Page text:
A combination of increased migration from abroad and largely unrestricted movement of people within an enlarged European Union, such as the persecuted Roma minority, helped lay the groundwork for a nationalist, at times starkly chauvinist, revival.
Such an analysis could easily have come from Breivik’s own mouth. It is the ultimate in sympathy with the oppressor, justifying anti-immigrant racism on the basis of the immigrants themselves. Recall the hysteria when people pointed to the grievances that drove Islamist terrorists — Western military occupation of Muslim countries, support for brutal dictatorships — we were told that this was outrageous and that it was all about “them” hating “us” for our way of life. Yet those grievances had a basis in reality rather than febrile racist ideology, even if the terrorists’ methods were a disaster for the struggle against oppression.
A little more anger, please
One response to the media’s astounding ability to jump to conclusions and whip up prejudice has been an understandable desire to see this is a chance to more soberly assess and reflect on what has happened, to understand political violence rather than engage with a left-wing mirror image of the Right’s hysteria. This was the position put by Mark Bahnisch at Larvatus Prodeo yesterday, and while I am sympathetic to the argument I think it doesn’t deal with the reality of how this is playing out.
I’m not advocating that we get all Chicken Little about this, but the problem the Left now faces is precisely the cold, measured approach the media and political establishment are taking to the issue of far Right extremism. Because, in its own way, that is just as seductive a narrative as the exaggerations, lies and racialist paranoia driven around Islamist terrorism. Its function is to settle fears, to isolate “extremists” as “lone gunmen” divorced from wider political developments, to paint a picture of a healthy society whose only internal threats are aberrations.
It is vital for the media, the political class and the state to create a particular narrative here because to shine the spotlight on liberal democratic societies that could produce such reactions would be a bridge too far. Yet if one thing has been true of modern societies it is that when profound social polarisation occurs, so the fringe voices of the extreme Right can gain a hearing. Those voices articulate not a class solution to the social problems that sharpen in periods of crisis, but a national one built on scapegoating and authoritarianism.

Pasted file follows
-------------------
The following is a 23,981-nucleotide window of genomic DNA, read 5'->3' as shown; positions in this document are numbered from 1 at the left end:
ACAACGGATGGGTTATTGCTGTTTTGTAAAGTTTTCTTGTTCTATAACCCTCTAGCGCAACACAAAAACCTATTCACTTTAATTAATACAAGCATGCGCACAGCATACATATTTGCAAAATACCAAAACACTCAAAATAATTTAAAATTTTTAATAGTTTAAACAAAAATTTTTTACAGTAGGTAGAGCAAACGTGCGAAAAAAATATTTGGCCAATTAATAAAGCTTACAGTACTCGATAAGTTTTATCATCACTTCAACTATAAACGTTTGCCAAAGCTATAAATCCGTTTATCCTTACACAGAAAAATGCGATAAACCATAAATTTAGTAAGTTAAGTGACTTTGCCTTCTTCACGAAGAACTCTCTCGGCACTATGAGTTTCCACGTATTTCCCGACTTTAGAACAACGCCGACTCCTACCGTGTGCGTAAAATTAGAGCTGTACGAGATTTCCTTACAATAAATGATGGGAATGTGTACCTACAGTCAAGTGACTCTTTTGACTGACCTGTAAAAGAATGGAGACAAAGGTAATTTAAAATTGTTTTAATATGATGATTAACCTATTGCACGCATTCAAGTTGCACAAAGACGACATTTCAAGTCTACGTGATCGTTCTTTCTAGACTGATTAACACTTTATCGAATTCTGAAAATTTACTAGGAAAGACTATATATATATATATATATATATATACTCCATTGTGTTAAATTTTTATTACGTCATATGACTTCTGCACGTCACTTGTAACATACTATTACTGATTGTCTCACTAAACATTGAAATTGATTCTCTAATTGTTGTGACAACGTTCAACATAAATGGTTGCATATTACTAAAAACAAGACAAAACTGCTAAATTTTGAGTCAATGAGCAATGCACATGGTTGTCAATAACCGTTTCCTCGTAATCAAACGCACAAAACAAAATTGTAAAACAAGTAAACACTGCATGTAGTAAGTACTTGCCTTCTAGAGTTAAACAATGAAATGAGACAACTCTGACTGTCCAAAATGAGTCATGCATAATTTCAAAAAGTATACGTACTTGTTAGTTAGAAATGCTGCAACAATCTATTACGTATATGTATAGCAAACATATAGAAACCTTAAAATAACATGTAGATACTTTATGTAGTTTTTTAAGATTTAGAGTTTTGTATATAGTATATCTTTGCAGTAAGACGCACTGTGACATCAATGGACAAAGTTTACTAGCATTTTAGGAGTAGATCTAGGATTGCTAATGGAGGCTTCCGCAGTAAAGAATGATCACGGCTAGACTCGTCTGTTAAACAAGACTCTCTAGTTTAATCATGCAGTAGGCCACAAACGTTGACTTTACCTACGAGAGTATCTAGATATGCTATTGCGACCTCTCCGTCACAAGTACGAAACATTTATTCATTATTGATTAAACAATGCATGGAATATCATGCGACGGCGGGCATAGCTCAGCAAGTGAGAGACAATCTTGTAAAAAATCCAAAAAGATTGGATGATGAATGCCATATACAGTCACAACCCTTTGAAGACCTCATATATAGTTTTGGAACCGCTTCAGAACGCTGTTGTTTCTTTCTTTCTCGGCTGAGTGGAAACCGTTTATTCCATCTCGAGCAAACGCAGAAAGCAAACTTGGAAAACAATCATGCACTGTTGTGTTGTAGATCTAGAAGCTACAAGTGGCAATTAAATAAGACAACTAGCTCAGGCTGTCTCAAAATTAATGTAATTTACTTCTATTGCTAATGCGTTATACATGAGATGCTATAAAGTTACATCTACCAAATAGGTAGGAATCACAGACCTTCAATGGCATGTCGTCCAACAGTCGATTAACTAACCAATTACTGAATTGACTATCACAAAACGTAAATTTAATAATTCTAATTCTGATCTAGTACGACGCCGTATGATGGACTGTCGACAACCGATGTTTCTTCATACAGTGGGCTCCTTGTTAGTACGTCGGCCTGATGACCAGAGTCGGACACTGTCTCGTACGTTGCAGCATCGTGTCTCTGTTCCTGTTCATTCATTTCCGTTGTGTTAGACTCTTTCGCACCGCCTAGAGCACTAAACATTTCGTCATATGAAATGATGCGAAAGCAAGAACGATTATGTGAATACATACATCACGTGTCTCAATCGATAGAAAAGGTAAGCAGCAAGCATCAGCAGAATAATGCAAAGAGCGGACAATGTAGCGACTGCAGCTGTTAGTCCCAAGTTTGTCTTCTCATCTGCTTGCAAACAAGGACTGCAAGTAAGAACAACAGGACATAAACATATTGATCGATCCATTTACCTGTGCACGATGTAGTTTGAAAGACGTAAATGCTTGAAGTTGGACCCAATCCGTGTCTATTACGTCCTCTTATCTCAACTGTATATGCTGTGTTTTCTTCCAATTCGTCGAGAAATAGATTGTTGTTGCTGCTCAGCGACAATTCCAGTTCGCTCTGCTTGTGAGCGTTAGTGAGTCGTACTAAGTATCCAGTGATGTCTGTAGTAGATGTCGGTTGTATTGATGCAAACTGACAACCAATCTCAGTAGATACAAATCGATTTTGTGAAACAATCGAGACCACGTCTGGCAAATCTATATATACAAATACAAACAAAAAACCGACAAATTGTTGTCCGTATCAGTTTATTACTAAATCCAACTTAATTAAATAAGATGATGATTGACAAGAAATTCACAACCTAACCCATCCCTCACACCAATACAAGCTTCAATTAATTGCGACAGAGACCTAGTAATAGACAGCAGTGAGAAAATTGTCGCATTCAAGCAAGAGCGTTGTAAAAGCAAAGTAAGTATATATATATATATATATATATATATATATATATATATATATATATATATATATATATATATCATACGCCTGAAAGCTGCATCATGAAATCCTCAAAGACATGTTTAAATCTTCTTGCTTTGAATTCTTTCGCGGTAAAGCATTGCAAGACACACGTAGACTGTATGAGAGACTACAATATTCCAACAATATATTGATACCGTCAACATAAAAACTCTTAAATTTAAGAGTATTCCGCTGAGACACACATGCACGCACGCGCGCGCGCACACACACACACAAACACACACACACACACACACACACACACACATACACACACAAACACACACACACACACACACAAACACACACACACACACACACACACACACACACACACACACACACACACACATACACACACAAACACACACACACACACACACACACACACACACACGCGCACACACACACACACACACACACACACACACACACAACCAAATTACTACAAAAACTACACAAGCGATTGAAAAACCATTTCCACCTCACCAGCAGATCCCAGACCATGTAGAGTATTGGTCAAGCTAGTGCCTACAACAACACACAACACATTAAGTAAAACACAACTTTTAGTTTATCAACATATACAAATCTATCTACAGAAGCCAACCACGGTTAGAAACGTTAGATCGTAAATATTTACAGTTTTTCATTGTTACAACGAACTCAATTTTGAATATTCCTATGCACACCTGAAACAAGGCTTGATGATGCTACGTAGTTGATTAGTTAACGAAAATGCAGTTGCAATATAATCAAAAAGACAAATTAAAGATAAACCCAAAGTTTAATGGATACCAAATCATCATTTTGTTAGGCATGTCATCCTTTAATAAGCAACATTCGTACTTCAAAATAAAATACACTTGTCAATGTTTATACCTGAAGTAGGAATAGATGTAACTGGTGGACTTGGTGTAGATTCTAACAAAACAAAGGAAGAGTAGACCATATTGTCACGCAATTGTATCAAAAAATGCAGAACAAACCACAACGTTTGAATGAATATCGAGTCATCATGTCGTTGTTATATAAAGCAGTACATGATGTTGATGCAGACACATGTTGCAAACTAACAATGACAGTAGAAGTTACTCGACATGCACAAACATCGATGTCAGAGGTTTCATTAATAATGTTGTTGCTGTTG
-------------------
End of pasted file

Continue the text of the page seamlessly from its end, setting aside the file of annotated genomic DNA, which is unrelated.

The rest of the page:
That ideological framework doesn’t simply arise spontaneously at the fringes; it is conditioned by the reality of how states operate to manage social divisions within national boundaries (see here for Left Flank on nationalism in the era of neoliberalism). My prediction is that it will not be long before mainstream politicians seek to assuage the “rising tide” of racism in Europe by pandering to it, talking of “understandable” grievances and the need to “manage” multiculturalism more closely. The far Right is a small but very serious danger in a Europe increasingly racked by economic turmoil. But it is the official discourse, frequently peppered with pronouncements about the “failure” of multiculturalism, which is a key part of the problem. What’s more, states have the power (which they frequently exercise) to actually repress, control and expel migrants.
If his writings are to be believed, Breivik seized upon a common point of anger expressed by right-wing extremists: The failure of governments to act against “Islamicisation” and multiculturalism. This is a signal feature of fascism, the need to act outside the state when it won’t go far enough in the national interest. Indeed, in language similar to Nazism’s rantings against the ever-present menace of “Bolshevism”, Breivik railed against the “cultural Marxism” of the very mainstream Norwegian Labour Party. That the language is not so different to repeated accusations by leading Australian right-wingers of Julia Gillard’s “socialism” or the Greens’ “environmental Marxism” should give pause for thought about the forces they may be legitimating.
It is therefore important to not accept that the media’s softly-softly approach here as a sign of a new maturity. It is precisely because the media is so deeply implicated in the last decade of state-sanctioned Islamophobia and diminution of civil liberties that it is rushing to frame a story that perpetuates a lack of comprehension about the links between the extreme Right and how governments have managed social polarisation with the media’s collusion. Indeed, they will do so alongside a continuation of the very anti-immigrant tropes that fostered the current climate.
If they were being truly reflective, they would be angrily going after the “mainstream” political system (of which they are a key part) that encourages extremists’ paranoia, hatred and violence. I’m not holding my breath.